If you don’t know what is meant by “legal informatics,” I suggest this quote as an oversimplified definition: “Everywhere, more and more courts, legislatures, and agencies are putting information on the Internet in more and better ways using improved technologies.” The quote is from Thomas R. Bruce, cofounder and director of the trailblazing Legal Information Institute at Cornell Law School. It appeared on his blog recently, part of a thoughtful, longer post about the need for legal information professionals throughout the world to be more directly engaged in a conversation about mapping the future of legal information.

If there is to be such a conversation, it will have to confront a variety of difficult topics — access, transparency, standards, technology, government policies, IP laws and about the roles of government and private commerce. It is a conversation the LII hopes to help move forward with its launch last week of a new blog, VoxPopuLII. Bruce describes the blog this way:

Our new guest blog, VoxPopuLII, is designed to help the conversation along with biweekly posts from folks you may not have heard from before. They’re from all different tribes in all different places on the intellectual and global map. We’ve asked for their big ideas — and if you’ve got big ideas of your own, I’d invite you to get in touch with me about writing something for us. And of course we invite your comments and suggestions about what you find there.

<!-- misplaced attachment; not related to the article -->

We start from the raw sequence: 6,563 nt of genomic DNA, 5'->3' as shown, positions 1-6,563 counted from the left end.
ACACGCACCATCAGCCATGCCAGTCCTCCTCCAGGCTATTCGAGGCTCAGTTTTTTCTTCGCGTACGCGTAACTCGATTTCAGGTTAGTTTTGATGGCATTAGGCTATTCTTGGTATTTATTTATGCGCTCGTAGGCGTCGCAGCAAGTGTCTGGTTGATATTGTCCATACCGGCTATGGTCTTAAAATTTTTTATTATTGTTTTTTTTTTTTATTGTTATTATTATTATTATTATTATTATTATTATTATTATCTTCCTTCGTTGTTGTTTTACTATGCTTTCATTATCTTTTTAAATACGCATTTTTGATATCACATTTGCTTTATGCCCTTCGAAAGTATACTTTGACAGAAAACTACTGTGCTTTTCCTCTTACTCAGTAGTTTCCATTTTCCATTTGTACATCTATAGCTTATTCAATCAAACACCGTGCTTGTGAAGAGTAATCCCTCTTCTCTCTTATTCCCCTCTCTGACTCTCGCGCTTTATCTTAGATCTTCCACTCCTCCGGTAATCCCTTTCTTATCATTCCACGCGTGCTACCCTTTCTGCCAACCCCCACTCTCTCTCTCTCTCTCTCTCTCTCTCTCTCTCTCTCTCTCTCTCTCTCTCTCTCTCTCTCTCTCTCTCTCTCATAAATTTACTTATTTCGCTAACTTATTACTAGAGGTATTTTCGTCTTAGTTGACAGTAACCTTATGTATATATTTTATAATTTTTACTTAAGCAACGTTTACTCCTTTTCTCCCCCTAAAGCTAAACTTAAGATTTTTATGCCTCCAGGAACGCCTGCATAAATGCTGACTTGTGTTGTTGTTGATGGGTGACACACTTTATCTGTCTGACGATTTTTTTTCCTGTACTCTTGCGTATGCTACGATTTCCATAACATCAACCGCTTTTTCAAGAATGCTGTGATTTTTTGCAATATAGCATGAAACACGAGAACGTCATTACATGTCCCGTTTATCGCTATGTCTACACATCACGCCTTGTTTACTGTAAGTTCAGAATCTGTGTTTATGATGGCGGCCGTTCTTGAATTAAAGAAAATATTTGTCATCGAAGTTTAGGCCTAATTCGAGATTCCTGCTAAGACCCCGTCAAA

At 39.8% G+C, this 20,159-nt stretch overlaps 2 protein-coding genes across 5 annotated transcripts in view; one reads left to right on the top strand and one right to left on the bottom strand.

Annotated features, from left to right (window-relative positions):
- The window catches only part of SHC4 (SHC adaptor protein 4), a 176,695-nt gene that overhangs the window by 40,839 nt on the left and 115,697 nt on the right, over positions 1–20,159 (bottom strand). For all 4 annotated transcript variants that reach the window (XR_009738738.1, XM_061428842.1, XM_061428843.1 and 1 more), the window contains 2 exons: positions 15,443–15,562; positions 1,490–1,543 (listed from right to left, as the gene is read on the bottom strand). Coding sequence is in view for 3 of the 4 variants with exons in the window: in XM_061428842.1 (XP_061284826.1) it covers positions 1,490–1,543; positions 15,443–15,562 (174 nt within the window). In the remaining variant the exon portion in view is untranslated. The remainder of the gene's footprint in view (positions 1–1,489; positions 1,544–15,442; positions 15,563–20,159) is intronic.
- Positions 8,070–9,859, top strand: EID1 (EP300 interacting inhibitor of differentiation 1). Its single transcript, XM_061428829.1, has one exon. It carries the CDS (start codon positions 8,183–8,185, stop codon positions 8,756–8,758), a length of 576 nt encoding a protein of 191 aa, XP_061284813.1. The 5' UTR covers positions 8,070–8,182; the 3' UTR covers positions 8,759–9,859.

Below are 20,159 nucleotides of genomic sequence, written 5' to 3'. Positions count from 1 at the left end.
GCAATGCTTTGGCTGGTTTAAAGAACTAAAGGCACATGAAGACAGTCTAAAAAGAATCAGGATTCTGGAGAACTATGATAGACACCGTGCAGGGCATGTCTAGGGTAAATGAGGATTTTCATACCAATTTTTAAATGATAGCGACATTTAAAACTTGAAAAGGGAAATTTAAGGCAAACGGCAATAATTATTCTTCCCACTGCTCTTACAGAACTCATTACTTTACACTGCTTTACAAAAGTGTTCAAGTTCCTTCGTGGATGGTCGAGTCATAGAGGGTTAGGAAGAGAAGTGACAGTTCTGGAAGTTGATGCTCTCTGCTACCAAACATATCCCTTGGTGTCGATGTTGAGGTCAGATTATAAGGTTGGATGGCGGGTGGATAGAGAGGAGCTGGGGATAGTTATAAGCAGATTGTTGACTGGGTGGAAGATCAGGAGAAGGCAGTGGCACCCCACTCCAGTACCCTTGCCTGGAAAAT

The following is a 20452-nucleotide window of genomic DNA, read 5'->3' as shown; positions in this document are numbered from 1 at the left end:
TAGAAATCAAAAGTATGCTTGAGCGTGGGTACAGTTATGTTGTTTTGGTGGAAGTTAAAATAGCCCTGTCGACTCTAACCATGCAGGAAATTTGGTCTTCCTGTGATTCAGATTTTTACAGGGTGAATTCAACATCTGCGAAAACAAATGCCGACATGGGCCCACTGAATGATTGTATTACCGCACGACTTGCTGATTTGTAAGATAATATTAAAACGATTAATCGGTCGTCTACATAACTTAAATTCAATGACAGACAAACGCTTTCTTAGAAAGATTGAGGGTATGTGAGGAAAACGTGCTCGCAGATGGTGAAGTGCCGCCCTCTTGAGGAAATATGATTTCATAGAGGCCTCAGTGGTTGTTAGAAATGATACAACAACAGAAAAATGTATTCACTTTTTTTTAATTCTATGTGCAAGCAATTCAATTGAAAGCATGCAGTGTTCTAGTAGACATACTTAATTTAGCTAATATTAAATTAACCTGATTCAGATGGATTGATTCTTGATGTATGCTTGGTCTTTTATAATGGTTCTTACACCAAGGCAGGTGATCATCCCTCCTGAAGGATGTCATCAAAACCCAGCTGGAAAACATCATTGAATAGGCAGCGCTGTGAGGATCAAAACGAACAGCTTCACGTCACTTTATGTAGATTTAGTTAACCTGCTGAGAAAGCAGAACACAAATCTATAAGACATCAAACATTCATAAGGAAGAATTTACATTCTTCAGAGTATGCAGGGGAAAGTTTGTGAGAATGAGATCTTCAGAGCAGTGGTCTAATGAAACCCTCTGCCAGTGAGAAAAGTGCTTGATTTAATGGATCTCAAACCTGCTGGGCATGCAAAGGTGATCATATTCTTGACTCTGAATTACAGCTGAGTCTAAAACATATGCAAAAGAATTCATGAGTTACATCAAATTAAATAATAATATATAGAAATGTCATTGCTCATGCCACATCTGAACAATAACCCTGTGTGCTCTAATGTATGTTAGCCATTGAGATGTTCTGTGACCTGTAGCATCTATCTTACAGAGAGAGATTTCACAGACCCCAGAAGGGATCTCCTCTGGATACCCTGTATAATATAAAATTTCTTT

The first post in the series, What is a Legal Information Institute?, comes from Kerry Anderson, deputy director and head of IT for the Southern African Legal Information Institute. The blog promises to be host to a conversation well worth following.

Photo of Bob Ambrogi Bob Ambrogi

Bob is a lawyer, veteran legal journalist, and award-winning blogger and podcaster. In 2011, he was named to the inaugural Fastcase 50, honoring “the law’s smartest, most courageous innovators, techies, visionaries and leaders.” Earlier in his career, he was editor-in-chief of several legal publications, including The National Law Journal, and editorial director of ALM’s Litigation Services Division.